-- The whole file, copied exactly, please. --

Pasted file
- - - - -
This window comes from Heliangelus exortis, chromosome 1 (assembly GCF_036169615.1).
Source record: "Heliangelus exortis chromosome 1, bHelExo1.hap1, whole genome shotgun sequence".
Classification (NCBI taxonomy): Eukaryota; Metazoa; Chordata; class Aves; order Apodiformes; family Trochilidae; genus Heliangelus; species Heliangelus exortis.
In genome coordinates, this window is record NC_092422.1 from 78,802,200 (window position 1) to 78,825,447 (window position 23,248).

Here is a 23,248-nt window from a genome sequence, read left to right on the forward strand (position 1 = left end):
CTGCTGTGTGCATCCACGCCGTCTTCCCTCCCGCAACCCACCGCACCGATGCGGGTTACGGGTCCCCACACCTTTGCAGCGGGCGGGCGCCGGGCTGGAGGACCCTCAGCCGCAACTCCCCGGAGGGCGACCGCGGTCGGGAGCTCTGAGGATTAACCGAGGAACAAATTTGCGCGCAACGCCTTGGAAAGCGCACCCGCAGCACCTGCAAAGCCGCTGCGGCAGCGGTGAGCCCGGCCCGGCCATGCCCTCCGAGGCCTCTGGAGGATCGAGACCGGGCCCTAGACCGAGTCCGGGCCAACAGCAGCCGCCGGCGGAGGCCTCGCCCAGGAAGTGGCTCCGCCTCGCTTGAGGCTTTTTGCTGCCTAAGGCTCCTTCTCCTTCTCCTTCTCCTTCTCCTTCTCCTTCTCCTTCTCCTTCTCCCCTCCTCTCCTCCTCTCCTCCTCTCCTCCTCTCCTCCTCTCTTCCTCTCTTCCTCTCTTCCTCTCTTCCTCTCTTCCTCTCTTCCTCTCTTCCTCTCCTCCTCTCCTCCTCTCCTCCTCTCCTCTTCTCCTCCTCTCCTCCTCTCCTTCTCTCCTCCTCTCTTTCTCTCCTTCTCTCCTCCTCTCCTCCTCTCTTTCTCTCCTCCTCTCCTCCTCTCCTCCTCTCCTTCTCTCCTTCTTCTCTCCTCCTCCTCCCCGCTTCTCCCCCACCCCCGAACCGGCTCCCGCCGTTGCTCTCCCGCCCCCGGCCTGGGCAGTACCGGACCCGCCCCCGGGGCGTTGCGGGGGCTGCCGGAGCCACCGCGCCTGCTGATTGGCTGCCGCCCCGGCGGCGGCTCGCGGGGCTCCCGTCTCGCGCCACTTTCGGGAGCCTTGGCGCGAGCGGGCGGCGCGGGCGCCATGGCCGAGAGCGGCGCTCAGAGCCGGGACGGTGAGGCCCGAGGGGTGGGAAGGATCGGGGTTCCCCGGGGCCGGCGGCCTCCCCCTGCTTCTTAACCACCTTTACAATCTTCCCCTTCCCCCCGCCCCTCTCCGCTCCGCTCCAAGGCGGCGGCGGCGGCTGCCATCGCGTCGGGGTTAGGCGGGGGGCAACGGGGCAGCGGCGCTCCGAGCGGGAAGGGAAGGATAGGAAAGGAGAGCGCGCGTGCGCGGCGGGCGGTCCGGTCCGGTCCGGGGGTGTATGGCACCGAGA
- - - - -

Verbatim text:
This window comes from Heliangelus exortis, chromosome 1 (assembly GCF_036169615.1).
Source record: "Heliangelus exortis chromosome 1, bHelExo1.hap1, whole genome shotgun sequence".
Classification (NCBI taxonomy): Eukaryota; Metazoa; Chordata; class Aves; order Apodiformes; family Trochilidae; genus Heliangelus; species Heliangelus exortis.
In genome coordinates, this window is record NC_092422.1 from 78,802,200 (window position 1) to 78,825,447 (window position 23,248).

Here is a 23,248-nt window from a genome sequence, read left to right on the forward strand (position 1 = left end):
CTGCTGTGTGCATCCACGCCGTCTTCCCTCCCGCAACCCACCGCACCGATGCGGGTTACGGGTCCCCACACCTTTGCAGCGGGCGGGCGCCGGGCTGGAGGACCCTCAGCCGCAACTCCCCGGAGGGCGACCGCGGTCGGGAGCTCTGAGGATTAACCGAGGAACAAATTTGCGCGCAACGCCTTGGAAAGCGCACCCGCAGCACCTGCAAAGCCGCTGCGGCAGCGGTGAGCCCGGCCCGGCCATGCCCTCCGAGGCCTCTGGAGGATCGAGACCGGGCCCTAGACCGAGTCCGGGCCAACAGCAGCCGCCGGCGGAGGCCTCGCCCAGGAAGTGGCTCCGCCTCGCTTGAGGCTTTTTGCTGCCTAAGGCTCCTTCTCCTTCTCCTTCTCCTTCTCCTTCTCCTTCTCCTTCTCCTTCTCCCCTCCTCTCCTCCTCTCCTCCTCTCCTCCTCTCCTCCTCTCTTCCTCTCTTCCTCTCTTCCTCTCTTCCTCTCTTCCTCTCTTCCTCTCTTCCTCTCCTCCTCTCCTCCTCTCCTCCTCTCCTCTTCTCCTCCTCTCCTCCTCTCCTTCTCTCCTCCTCTCTTTCTCTCCTTCTCTCCTCCTCTCCTCCTCTCTTTCTCTCCTCCTCTCCTCCTCTCCTCCTCTCCTTCTCTCCTTCTTCTCTCCTCCTCCTCCCCGCTTCTCCCCCACCCCCGAACCGGCTCCCGCCGTTGCTCTCCCGCCCCCGGCCTGGGCAGTACCGGACCCGCCCCCGGGGCGTTGCGGGGGCTGCCGGAGCCACCGCGCCTGCTGATTGGCTGCCGCCCCGGCGGCGGCTCGCGGGGCTCCCGTCTCGCGCCACTTTCGGGAGCCTTGGCGCGAGCGGGCGGCGCGGGCGCCATGGCCGAGAGCGGCGCTCAGAGCCGGGACGGTGAGGCCCGAGGGGTGGGAAGGATCGGGGTTCCCCGGGGCCGGCGGCCTCCCCCTGCTTCTTAACCACCTTTACAATCTTCCCCTTCCCCCCGCCCCTCTCCGCTCCGCTCCAAGGCGGCGGCGGCGGCTGCCATCGCGTCGGGGTTAGGCGGGGGGCAACGGGGCAGCGGCGCTCCGAGCGGGAAGGGAAGGATAGGAAAGGAGAGCGCGCGTGCGCGGCGGGCGGTCCGGTCCGGTCCGGGGGTGTATGGCACCGAGA